Dispatch #18: Is the Bitcoin Bull Making Its Way to Alts?
In this patch of your weekly Dispatch:
- Indicators that the market is shifting from Bitcoin to altcoins
- A big week for an altering regulatory landscape
- Growing convergence between crypto and traditional markets
- Nexonomics is back for a second season…
The Big Idea
From Bitcoin to Alts?
Let’s be clear: Bitcoin is off to an insane start in 2021. Last weekend, BTC hit a new all-time high just under $42,000 before a major selloff on Sunday into Monday, getting all the way back under $30,000 before rebounding to the mid-30s where it has been all week.
While Bitcoin is working to find its footing at a new price level, there are some early indicators that trading activity and price action may be moving away from BTC and into alts.
The first indicator is simply history. Once Bitcoin hits new all-time highs, value tends to start to flow downstream to other crypto assets. Bitcoin has not only reached new all-time highs but more than doubled its last cycle record. ETH has been within spitting distance of its previous high. Most other alts however still haven’t come close, making many think there is room to grow.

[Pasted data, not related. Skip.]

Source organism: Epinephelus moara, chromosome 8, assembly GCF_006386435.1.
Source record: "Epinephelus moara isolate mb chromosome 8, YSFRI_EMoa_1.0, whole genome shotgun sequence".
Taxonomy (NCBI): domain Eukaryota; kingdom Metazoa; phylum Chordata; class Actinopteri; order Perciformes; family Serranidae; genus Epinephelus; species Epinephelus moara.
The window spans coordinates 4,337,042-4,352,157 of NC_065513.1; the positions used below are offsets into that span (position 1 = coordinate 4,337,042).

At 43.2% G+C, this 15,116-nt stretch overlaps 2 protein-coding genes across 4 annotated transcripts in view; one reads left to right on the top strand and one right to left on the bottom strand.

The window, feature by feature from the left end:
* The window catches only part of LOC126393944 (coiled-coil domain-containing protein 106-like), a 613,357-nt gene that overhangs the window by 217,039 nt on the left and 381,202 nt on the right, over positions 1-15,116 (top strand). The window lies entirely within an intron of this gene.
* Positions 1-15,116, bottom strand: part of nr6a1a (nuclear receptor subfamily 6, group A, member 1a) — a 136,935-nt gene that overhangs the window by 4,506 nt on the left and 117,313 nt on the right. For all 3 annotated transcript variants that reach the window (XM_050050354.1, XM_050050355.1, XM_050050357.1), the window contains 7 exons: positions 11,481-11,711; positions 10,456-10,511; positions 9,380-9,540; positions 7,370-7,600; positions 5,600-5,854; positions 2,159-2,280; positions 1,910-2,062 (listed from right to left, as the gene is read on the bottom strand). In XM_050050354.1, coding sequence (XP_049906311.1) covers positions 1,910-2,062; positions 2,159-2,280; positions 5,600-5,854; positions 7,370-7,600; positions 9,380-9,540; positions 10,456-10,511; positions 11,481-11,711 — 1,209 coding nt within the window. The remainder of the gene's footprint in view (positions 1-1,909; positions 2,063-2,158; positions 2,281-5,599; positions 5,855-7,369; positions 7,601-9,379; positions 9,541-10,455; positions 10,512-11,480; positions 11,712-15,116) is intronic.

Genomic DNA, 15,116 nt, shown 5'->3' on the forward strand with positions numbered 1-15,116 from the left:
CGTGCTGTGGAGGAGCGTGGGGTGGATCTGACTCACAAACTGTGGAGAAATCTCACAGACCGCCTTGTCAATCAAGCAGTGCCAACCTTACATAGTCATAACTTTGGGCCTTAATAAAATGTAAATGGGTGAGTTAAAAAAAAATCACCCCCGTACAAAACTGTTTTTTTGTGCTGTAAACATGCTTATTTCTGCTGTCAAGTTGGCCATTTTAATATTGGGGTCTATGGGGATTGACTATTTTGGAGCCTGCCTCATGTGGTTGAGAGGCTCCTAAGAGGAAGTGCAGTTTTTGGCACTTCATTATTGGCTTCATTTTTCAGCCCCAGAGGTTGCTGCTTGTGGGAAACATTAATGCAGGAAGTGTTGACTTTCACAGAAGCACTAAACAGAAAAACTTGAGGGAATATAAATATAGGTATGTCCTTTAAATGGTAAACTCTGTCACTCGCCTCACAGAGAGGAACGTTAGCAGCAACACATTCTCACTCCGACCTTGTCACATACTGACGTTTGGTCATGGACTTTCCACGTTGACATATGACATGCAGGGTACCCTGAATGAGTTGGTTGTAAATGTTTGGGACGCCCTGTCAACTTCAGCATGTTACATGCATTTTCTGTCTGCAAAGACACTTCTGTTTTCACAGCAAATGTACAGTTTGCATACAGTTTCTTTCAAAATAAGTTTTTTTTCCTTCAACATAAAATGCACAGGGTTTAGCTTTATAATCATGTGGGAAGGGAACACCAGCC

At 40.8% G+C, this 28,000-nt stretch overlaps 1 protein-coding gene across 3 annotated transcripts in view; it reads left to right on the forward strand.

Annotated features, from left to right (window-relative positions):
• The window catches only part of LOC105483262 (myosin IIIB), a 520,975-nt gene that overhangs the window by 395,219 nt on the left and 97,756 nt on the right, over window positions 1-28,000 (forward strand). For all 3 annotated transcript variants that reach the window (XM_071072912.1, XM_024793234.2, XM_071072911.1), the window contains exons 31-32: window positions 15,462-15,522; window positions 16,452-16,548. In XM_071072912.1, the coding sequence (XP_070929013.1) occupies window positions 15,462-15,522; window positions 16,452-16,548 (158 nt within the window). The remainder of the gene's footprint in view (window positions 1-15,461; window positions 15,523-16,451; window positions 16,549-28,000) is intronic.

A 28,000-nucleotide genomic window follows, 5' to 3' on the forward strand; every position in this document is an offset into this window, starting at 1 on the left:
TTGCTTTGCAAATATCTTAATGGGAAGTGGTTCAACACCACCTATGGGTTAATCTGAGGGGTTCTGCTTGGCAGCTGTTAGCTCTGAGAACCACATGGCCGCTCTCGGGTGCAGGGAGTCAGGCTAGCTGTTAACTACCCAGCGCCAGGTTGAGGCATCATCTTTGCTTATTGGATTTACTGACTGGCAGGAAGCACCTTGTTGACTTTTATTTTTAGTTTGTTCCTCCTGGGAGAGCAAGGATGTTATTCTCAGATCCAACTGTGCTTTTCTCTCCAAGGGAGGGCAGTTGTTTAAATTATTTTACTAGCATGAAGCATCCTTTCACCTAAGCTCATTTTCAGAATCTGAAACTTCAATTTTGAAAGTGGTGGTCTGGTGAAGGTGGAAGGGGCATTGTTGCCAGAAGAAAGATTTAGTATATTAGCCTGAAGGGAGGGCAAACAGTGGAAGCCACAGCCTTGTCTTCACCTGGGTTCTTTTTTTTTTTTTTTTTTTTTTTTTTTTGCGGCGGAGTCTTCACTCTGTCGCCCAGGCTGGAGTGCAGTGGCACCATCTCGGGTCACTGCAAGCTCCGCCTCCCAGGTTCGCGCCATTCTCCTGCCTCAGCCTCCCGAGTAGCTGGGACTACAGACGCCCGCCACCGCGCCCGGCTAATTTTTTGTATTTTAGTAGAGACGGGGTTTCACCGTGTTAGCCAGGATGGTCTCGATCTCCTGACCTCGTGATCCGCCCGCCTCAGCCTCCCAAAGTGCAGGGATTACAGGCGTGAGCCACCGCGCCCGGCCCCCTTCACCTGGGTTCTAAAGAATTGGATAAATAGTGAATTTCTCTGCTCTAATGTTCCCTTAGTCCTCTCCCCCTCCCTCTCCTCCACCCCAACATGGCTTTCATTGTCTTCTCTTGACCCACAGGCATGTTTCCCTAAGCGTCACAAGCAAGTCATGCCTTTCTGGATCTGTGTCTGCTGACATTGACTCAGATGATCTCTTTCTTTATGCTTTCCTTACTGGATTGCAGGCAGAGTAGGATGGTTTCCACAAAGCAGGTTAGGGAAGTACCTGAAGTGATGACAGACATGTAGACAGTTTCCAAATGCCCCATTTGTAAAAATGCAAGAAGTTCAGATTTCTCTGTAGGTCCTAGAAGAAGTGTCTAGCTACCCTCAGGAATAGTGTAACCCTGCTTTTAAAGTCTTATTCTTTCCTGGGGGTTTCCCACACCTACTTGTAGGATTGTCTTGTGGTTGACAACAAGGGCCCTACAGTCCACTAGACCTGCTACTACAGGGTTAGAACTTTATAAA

What’s more, even as Bitcoin has backed off from its weekend ATH, a number of alts have grown. Polkadot’s DOT was up 16% over the last seven days; Stellar’s XLM soared 57%; Cardano’s ADA rose by nearly 20%, and the one token that grew in front of our very eyes – the NEXO Token – gained 17% and counting.
Perhaps unsurprisingly, many expect the next alt season to heavily involve DeFi tokens. A number of them such as AAVE, ZRX, and MKR have seen double-digit growth over the last few days. Last month, volume on decentralized exchanges was up more than 95%.
In short, while it is too early to shout “alt season,” there are certainly indicators that this huge Bitcoin rally is quickly starting to spread its way across the industry.
The Latest In…
If theme one for the beginning of 2021 was the crypto rally, theme two has to be regulatory intrigue. This week alone we saw:
- reports of the resignation of the acting head of the OCC (you know, the one who just decreed that banks can use public blockchains like SWIFT);